U.S. employers continue to be challenged by both the cost — still trending above the rate of general inflation — and the performance of their health benefit programs. With cost projections indicating that cost concern won’t be going away anytime soon, they continue to search for new and better ways to manage cost and value through benefit delivery and workforce health improvement.


Panelists

Randall K. Abbott 

Randall K. Abbott

Senior Strategist, Health and Benefits

Sarah Oliver 

Sarah Oliver

Senior Consultant and National Health Care Delivery Leader, Health and Benefits

Jeff Levin-Scherz 

Jeff Levin-Scherz, M.D.

Senior Consultant, Health and Benefits


Standing out from the crowd is a small group of employers that are gaining significant competitive advantage by creating and leveraging best practices, especially superior network and provider contracting strategies, to control costs and improve workforce health.

Our research shows that most employers expect to reevaluate their health and pharmacy benefit strategy in the next few years. Nearly as many expect to reevaluate their vendor and network strategy, and over 70% identify reimbursement methodologies based on cost, quality, improved efficiency and better health outcomes as an important criterion in selecting their health plan vendor partners — second only to competitive price discounts. Key strategies companies are adopting include contracting with their health plan for services at centers of excellence (COEs); implementing high-performance networks; and contracting directly with providers for services through COEs, accountable care organizations (ACOs) and Patient-Centered Medical Homes (PCMH). There is also growing interest in adding value-based designs to medical plans in the next few years.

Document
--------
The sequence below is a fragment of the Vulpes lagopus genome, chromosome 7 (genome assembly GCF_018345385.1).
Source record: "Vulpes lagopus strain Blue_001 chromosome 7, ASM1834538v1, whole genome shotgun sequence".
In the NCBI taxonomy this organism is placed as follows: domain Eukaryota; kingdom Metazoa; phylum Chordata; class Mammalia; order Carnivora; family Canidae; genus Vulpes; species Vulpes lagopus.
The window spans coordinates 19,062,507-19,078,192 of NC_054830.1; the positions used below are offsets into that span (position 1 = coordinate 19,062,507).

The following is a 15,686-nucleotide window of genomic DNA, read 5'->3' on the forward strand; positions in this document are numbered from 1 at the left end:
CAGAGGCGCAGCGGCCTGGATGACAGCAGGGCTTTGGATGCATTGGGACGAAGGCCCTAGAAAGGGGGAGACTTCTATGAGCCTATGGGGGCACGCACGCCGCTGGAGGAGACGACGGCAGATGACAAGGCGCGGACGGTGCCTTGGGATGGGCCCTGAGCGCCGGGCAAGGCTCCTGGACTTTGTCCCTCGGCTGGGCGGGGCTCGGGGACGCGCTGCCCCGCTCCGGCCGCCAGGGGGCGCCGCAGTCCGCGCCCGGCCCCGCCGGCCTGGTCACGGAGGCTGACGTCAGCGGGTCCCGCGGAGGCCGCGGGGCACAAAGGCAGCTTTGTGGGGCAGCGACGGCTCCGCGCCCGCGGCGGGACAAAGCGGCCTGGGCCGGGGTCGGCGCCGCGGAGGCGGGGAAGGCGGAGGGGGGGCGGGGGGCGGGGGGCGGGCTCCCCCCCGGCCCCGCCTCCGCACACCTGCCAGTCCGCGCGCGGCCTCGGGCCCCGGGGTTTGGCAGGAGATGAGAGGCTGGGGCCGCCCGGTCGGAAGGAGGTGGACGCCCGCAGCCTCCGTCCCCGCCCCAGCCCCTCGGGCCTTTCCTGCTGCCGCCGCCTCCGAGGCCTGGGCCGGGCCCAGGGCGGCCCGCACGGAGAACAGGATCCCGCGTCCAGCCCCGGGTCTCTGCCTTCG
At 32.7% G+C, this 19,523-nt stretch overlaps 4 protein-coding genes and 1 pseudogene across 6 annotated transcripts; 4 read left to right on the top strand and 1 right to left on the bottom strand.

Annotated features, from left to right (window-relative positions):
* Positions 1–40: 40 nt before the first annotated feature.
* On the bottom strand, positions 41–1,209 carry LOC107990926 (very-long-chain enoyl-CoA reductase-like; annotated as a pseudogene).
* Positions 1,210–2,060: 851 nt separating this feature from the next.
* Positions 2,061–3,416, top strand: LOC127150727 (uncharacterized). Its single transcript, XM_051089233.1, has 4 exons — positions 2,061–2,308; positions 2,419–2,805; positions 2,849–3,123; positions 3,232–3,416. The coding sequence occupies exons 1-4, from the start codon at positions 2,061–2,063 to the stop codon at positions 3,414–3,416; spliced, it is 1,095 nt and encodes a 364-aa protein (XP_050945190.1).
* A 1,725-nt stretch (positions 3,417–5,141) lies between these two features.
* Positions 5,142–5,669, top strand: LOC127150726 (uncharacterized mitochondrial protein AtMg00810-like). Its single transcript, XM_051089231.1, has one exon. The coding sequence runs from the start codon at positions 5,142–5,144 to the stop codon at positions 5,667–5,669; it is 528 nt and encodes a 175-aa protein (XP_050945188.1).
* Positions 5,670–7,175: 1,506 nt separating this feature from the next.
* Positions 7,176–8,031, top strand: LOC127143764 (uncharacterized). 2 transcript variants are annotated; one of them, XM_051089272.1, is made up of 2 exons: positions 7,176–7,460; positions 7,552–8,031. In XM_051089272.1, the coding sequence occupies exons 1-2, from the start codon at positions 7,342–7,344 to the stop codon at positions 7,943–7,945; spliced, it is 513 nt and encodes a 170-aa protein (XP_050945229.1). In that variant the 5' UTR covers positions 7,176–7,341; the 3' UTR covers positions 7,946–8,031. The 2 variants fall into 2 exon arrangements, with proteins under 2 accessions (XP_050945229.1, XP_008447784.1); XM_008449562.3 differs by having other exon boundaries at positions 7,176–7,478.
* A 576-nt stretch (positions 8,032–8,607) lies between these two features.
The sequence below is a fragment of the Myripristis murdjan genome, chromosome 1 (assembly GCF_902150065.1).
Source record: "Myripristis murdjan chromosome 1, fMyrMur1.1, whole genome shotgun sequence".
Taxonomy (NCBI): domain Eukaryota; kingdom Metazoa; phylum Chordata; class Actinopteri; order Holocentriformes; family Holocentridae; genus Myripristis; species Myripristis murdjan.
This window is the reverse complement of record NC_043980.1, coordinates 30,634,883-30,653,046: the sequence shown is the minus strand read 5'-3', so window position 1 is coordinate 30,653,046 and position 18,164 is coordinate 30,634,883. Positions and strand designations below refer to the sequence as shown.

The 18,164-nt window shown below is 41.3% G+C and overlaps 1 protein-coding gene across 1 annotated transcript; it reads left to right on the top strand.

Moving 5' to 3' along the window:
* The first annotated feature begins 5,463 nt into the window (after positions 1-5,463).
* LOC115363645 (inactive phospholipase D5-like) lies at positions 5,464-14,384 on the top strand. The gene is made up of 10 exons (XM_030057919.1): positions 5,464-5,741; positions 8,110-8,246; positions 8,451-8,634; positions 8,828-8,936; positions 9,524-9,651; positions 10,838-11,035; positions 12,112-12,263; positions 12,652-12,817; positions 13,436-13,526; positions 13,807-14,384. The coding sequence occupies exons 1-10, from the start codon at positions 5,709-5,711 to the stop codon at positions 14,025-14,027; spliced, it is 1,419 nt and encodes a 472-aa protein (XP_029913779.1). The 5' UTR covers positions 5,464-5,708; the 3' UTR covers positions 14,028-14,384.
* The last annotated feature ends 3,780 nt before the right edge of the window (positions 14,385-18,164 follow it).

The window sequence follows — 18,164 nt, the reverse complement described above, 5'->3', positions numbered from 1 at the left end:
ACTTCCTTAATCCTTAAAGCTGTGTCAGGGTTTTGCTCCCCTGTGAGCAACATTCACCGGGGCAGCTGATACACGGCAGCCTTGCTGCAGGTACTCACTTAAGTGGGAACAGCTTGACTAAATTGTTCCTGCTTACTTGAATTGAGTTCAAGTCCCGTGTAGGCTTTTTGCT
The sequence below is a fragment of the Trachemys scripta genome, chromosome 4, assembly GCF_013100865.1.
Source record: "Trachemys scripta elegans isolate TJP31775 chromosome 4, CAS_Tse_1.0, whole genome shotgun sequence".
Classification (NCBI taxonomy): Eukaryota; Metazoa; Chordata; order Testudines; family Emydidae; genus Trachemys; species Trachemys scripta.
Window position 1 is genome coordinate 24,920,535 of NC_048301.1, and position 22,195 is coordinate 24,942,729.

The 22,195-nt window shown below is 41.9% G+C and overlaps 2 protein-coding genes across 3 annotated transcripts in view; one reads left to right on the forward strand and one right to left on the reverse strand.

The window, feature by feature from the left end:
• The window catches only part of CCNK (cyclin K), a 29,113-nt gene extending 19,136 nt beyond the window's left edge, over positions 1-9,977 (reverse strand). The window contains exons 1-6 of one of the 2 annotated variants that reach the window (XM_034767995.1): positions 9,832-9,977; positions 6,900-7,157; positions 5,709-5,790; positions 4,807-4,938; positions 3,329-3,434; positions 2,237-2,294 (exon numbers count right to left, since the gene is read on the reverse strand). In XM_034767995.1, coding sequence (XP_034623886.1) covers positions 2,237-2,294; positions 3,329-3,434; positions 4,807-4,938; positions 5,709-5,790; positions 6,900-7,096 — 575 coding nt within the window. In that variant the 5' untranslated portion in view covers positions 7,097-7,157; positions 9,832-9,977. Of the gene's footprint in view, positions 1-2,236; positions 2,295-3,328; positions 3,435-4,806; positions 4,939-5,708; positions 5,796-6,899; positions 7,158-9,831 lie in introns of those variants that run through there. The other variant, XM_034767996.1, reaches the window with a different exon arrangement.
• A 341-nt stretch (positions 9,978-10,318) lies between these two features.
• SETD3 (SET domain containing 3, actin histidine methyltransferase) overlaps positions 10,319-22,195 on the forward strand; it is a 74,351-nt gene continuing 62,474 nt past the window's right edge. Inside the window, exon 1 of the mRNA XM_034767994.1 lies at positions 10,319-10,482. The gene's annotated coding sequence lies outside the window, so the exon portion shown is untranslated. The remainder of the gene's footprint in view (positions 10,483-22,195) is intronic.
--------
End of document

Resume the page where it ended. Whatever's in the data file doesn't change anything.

In addition, nearly half of employers offer telemedicine services, up from 28% in 2013; nearly 90% could offer them by 2018. More and more employers are incentivizing employees to use telemedicine — with lower copayments or other out-of-pocket charges.

Amid this very dynamic period of rapid change for health care in the U.S., value-based contracting, value-based design, technology and new delivery models such as ACOs are creating new opportunities for employers and the need to make new decisions for their health plans. In this discussion, Willis Towers Watson health care experts analyze the current impact of these approaches on employer-provided health care and, as they evolve, on the future of health care in the U.S.

Abbott: What’s the difference between value-based design and value-based contracting? The two often get confused.

Levin-Scherz: Value-based design describes member benefit, and value-based contracting describes how providers are reimbursed.

Value-based design charges members lower out-of-pocket costs for services that have proven to be valuable to their long-term health. For instance, health plans commonly offer full coverage for preventive care because it is considered to be of substantially higher value than other services and, therefore, is covered more generously.

Value-based contracting is a health plan reimbursement approach that pays health care providers based on the value they deliver to patients under their care, rather than the volume of services they deliver. Value is increasingly defined as the quality of the service and the results, or outcome, actually achieved. For instance, providers who have lower surgical complication rates might get higher reimbursements because their outcomes are better.

Oliver: I would also add to the definition of value-based contracting the importance of sophisticated technology infrastructure providers’ or health systems’ need to genuinely improve care for their patients, and to align incentives for adding value from the perspective of all key stakeholders: providers and health systems, the patients and the payers.